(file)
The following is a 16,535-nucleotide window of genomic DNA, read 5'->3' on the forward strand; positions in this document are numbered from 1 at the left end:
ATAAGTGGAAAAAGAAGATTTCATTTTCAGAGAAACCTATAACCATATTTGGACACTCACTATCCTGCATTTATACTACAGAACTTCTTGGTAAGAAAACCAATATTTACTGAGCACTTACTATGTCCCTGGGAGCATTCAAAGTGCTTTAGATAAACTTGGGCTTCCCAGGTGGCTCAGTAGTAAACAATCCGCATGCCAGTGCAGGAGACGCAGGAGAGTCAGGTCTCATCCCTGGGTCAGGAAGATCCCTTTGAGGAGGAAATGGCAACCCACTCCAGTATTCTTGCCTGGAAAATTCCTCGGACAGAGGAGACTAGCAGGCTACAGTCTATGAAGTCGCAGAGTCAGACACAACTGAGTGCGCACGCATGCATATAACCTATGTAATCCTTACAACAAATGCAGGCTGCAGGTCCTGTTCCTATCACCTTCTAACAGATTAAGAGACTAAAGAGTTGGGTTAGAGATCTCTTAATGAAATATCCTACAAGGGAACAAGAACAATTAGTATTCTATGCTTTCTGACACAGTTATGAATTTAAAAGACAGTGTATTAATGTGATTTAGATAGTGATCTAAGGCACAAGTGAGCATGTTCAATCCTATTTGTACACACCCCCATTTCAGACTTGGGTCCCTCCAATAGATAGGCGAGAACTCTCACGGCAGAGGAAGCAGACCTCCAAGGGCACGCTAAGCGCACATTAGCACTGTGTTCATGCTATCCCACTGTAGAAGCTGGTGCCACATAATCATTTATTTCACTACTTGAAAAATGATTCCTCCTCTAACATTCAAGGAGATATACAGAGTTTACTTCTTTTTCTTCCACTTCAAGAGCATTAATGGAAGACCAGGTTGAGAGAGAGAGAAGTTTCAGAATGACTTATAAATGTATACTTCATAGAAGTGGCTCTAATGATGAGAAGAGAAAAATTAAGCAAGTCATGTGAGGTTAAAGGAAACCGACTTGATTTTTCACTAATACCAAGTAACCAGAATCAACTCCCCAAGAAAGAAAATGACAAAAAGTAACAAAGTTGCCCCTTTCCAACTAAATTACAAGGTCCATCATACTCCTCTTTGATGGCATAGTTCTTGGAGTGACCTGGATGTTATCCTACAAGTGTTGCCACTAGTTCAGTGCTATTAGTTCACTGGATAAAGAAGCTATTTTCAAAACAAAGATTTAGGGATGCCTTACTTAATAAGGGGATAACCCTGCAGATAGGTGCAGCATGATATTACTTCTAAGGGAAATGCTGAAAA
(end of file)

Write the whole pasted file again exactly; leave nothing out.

The following is a 16,535-nucleotide window of genomic DNA, read 5'->3' on the forward strand; positions in this document are numbered from 1 at the left end:
ATAAGTGGAAAAAGAAGATTTCATTTTCAGAGAAACCTATAACCATATTTGGACACTCACTATCCTGCATTTATACTACAGAACTTCTTGGTAAGAAAACCAATATTTACTGAGCACTTACTATGTCCCTGGGAGCATTCAAAGTGCTTTAGATAAACTTGGGCTTCCCAGGTGGCTCAGTAGTAAACAATCCGCATGCCAGTGCAGGAGACGCAGGAGAGTCAGGTCTCATCCCTGGGTCAGGAAGATCCCTTTGAGGAGGAAATGGCAACCCACTCCAGTATTCTTGCCTGGAAAATTCCTCGGACAGAGGAGACTAGCAGGCTACAGTCTATGAAGTCGCAGAGTCAGACACAACTGAGTGCGCACGCATGCATATAACCTATGTAATCCTTACAACAAATGCAGGCTGCAGGTCCTGTTCCTATCACCTTCTAACAGATTAAGAGACTAAAGAGTTGGGTTAGAGATCTCTTAATGAAATATCCTACAAGGGAACAAGAACAATTAGTATTCTATGCTTTCTGACACAGTTATGAATTTAAAAGACAGTGTATTAATGTGATTTAGATAGTGATCTAAGGCACAAGTGAGCATGTTCAATCCTATTTGTACACACCCCCATTTCAGACTTGGGTCCCTCCAATAGATAGGCGAGAACTCTCACGGCAGAGGAAGCAGACCTCCAAGGGCACGCTAAGCGCACATTAGCACTGTGTTCATGCTATCCCACTGTAGAAGCTGGTGCCACATAATCATTTATTTCACTACTTGAAAAATGATTCCTCCTCTAACATTCAAGGAGATATACAGAGTTTACTTCTTTTTCTTCCACTTCAAGAGCATTAATGGAAGACCAGGTTGAGAGAGAGAGAAGTTTCAGAATGACTTATAAATGTATACTTCATAGAAGTGGCTCTAATGATGAGAAGAGAAAAATTAAGCAAGTCATGTGAGGTTAAAGGAAACCGACTTGATTTTTCACTAATACCAAGTAACCAGAATCAACTCCCCAAGAAAGAAAATGACAAAAAGTAACAAAGTTGCCCCTTTCCAACTAAATTACAAGGTCCATCATACTCCTCTTTGATGGCATAGTTCTTGGAGTGACCTGGATGTTATCCTACAAGTGTTGCCACTAGTTCAGTGCTATTAGTTCACTGGATAAAGAAGCTATTTTCAAAACAAAGATTTAGGGATGCCTTACTTAATAAGGGGATAACCCTGCAGATAGGTGCAGCATGATATTACTTCTAAGGGAAATGCTGAAAA